Understanding the Legalities and Directors Liabilities when a Company Goes into Administration with Debts

When a company in the UK enters Administration, directors could be held personally liable for outstanding debts. This article touches on where to find pertinent legalities and how to avoid being held liable.

One of the most common misunderstandings held by many directors is that they cannot be held liable for debts incurred by the company since they are technically separate legal entities. In general, this should be the case but there are several instances in which a director or directors can be held personally liable for a company’s debts when it goes into administration.

Although, as a rule of thumb, directors’ liabilities are most often prevalent in cases of fraud or misfeasance, there have been times when directors have been held liable for debts even when acting in their regular capacity. Over the years, a great number of company directors found themselves in just such a position.

Where Legal Definitions of Directors’ Responsibilities and Liabilities Can Be Found

Usually a company is insolvent when entering Administration, so it is a logical conclusion that there will be unpaid debts. Since the purpose of this procedure is to undergo a turnaround or rescue in most cases, an interim director (Administrator) will be appointed to oversee the process. The Administrator will first seek to understand if the company and its directors acted according to rules and regulations and then they will make a thorough assessment of the company’s financial state.

When seeking to analyse whether or not the directors can be found guilty of misfeasance or fraud, Administrators base their conclusion on three major sources:

  • The Insolvency Act 1986
  • Company Directors’ Disqualification Act 1986
  • Companies Act 2006

If, for any reason, it is determined that directors can be held liable for any part of a company in Administration’s debt, the supporting documentation will be found in one of these three Acts. There are times when disputes will arise, so case law is also considered when brought before the Court.

Typical Cases in Which Directors Are Held Financially Liable

In order to understand typical cases of directors being held personally liable, it is important to understand the concept of wrongful trading. If a company is insolvent and has no realistic prospects of paying debtors, the directors should cease trading immediately. This is detailed quite specifically in the Insolvency Act 1986 and is the most common way in which a director will be held accountable for any debts accrued during that time period.

It is also important to understand that a director may be responsible for contributing to repayment of debts if they gave a personal guarantee to a creditor. Although shareholders, members and directors are seen as separate entities from the company, a personal security or guarantee voids the limited liability. Also, if a director still owes the company money for any shares he or she holds, that person will be responsible for paying that amount towards outstanding debt.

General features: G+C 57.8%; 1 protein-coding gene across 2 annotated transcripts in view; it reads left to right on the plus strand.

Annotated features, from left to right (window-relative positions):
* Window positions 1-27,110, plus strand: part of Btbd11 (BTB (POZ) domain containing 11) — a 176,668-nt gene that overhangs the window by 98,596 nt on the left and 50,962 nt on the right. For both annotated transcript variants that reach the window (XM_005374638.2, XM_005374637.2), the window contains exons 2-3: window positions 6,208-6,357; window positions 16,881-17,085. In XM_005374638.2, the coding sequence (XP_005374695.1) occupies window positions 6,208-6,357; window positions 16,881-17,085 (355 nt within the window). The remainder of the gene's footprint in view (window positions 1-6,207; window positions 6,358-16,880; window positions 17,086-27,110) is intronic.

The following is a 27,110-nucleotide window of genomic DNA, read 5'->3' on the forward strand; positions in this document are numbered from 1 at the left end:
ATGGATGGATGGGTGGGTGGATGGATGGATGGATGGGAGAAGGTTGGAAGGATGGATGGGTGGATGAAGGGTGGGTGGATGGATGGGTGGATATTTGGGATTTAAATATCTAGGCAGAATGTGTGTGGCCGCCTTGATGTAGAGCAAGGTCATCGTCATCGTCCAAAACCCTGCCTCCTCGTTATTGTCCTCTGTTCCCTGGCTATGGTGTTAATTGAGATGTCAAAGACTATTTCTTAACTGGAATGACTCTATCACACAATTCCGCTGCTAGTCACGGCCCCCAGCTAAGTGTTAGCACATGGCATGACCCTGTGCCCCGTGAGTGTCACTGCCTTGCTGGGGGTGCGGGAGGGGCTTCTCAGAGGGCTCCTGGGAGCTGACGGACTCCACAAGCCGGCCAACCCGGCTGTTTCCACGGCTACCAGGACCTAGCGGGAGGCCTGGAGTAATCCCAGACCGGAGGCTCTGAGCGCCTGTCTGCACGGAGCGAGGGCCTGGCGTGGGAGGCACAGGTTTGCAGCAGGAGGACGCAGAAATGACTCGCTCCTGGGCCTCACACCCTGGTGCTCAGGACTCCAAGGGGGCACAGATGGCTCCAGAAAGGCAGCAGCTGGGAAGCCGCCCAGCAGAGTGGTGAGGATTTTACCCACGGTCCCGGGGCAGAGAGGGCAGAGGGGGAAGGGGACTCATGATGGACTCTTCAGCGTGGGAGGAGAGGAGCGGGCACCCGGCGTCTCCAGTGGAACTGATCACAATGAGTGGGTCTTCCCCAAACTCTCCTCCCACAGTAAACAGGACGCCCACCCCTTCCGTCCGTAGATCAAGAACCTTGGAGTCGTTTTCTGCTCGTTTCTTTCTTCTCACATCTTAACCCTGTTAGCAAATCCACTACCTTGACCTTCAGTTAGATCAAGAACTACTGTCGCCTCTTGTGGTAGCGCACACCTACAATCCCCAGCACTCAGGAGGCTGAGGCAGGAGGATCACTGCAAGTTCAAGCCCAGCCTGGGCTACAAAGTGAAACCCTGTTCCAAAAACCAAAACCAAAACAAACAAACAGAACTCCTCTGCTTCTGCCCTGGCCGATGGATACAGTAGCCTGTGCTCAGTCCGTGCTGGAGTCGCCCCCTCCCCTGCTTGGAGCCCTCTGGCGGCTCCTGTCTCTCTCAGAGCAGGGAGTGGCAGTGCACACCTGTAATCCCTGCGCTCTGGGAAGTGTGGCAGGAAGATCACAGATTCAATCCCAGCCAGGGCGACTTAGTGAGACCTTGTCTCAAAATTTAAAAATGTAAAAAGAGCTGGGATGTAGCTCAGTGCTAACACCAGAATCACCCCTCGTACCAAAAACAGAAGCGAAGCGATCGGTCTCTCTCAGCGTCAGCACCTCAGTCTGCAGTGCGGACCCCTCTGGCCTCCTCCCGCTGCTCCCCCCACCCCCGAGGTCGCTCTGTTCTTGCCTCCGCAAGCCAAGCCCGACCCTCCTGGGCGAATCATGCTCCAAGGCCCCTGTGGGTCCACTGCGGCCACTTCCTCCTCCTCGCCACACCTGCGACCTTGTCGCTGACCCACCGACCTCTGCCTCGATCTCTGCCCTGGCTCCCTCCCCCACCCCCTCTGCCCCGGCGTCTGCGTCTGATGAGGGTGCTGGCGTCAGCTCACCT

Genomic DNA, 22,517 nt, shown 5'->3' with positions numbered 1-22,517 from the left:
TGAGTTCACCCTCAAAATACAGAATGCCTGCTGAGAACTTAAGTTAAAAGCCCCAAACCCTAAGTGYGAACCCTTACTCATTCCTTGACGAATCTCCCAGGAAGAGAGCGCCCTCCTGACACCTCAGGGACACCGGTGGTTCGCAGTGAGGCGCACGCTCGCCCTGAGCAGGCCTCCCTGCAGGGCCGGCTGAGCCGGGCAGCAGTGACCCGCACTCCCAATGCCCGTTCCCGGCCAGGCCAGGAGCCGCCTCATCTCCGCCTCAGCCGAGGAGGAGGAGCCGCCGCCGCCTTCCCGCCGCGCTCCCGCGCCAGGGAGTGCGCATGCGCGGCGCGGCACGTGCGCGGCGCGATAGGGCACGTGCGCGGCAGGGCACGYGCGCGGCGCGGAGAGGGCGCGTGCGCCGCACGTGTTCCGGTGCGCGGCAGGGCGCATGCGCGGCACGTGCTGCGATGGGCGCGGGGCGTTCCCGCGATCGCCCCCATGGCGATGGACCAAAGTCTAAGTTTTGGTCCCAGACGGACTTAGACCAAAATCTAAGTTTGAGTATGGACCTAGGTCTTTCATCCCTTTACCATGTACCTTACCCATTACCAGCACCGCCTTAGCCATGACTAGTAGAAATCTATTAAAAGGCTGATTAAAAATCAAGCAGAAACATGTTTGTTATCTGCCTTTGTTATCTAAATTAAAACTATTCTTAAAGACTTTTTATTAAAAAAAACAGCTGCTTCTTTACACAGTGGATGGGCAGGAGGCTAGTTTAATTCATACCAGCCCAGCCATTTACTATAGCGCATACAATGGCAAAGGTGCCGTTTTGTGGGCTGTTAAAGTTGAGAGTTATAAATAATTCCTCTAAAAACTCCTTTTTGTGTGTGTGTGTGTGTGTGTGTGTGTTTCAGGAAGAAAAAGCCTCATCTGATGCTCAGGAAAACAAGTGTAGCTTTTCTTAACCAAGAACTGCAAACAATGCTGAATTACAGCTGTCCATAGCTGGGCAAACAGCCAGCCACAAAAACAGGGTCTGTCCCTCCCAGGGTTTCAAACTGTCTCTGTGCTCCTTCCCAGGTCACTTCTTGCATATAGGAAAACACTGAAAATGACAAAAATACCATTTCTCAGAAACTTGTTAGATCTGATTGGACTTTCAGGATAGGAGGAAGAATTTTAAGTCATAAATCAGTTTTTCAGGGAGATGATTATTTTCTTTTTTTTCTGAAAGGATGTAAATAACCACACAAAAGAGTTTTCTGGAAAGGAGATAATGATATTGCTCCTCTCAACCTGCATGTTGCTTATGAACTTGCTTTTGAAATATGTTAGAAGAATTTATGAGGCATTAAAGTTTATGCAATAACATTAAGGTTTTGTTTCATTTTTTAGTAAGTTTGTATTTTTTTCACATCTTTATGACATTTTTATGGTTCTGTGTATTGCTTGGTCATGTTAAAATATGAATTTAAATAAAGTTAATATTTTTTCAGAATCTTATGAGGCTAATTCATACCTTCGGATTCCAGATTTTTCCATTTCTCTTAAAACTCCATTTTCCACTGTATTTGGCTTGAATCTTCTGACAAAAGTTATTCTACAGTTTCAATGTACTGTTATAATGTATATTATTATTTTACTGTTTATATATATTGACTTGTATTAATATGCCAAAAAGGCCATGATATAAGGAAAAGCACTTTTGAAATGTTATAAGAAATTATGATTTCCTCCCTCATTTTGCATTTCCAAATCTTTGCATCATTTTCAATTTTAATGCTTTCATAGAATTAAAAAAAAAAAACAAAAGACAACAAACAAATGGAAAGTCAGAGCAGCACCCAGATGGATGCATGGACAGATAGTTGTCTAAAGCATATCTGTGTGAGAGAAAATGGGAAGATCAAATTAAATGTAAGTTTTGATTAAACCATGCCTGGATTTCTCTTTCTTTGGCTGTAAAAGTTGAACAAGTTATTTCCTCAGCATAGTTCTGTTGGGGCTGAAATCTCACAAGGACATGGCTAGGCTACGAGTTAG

HMRC, VAT Security Notices and Personal Liability Notices

Directors should be especially concerned with HMRC if there are outstanding taxes due when a company is in Administration. Commonly, HMRC will issue a Personal Liability Notice if they feel there is any fraud or misfeasance involved in terms of National Insurance Contributions. Sometimes it is simply a matter of neglect on the part of a director to pay taxes and other times Her Majesty’s Revenue and Customs feel that the director was trying to defraud the government. In this case, the responsible director will be held personally liable as opposed to the company as outlined in the Social Security Administration Act 1992.

VAT, on the other hand, tends to get a bit more complicated. Usually this type of liability is the result of a director who previously was associated with another company that failed to pay VAT upon winding up. The VAT Act 1994 states that when a director is engaged in running a new business, he/she may be required to leave an amount equivalent to approximately 6 months on deposit with HMRC as ‘insurance’ against this from happening again. During Administration, HMRC is likely to be made aware of the fact that a given director left a previous business without paying VAT and will then issue what is called a VAT Security Notice.

Be cognizant of the fact that when entering Administration with debt, directors can be held personally liable. Whilst it is true that a limited liability company is a separate legal entity from directors, they can still be held personally liable for any debts resulting directly or indirectly from their actions. If there is any doubt, a licensed Insolvency Practitioner can help sort it out and assist in solutions which may avoid severe penalties being imposed. Directors can be held liable so understand the legalities and liabilities during Administration. It could save a great deal of time and legal representation in the long term.

For futher reading, visit realbusinessrescue.co.uk